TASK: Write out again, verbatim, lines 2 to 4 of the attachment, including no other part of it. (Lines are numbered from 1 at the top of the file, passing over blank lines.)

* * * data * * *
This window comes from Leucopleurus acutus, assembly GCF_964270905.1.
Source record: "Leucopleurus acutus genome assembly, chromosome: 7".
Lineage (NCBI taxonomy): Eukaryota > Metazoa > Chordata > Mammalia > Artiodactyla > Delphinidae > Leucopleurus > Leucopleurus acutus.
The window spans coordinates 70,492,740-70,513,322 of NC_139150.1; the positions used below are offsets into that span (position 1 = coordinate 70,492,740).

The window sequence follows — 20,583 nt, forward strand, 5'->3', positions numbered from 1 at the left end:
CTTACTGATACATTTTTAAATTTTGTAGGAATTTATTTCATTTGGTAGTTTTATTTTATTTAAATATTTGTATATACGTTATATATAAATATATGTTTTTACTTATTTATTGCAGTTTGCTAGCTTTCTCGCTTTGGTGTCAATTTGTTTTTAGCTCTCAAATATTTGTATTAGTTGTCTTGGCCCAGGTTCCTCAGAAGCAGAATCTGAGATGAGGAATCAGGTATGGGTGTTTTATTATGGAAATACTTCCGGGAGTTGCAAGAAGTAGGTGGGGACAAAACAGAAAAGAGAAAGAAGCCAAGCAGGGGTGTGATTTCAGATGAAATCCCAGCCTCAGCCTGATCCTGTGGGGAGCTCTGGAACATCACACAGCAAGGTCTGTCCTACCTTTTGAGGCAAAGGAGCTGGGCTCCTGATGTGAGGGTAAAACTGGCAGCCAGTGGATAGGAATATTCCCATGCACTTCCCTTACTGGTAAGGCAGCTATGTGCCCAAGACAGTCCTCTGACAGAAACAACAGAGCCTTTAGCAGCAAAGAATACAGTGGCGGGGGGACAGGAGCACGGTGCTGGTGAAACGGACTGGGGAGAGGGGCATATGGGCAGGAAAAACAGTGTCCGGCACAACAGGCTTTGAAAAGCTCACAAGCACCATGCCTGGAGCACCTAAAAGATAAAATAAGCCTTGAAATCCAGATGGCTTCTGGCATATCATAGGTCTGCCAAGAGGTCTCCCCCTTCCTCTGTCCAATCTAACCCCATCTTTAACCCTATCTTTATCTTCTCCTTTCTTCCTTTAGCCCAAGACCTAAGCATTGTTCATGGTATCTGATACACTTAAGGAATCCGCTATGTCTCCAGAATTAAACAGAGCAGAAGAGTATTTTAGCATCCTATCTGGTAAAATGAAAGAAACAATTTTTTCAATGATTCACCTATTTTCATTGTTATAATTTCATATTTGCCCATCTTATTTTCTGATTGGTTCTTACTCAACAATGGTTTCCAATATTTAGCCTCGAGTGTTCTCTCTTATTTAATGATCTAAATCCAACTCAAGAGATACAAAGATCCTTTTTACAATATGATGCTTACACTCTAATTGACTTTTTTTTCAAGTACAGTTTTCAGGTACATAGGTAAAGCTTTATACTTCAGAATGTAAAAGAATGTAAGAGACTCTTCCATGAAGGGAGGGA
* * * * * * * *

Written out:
Source record: "Leucopleurus acutus genome assembly, chromosome: 7".
Lineage (NCBI taxonomy): Eukaryota > Metazoa > Chordata > Mammalia > Artiodactyla > Delphinidae > Leucopleurus > Leucopleurus acutus.
The window spans coordinates 70,492,740-70,513,322 of NC_139150.1; the positions used below are offsets into that span (position 1 = coordinate 70,492,740).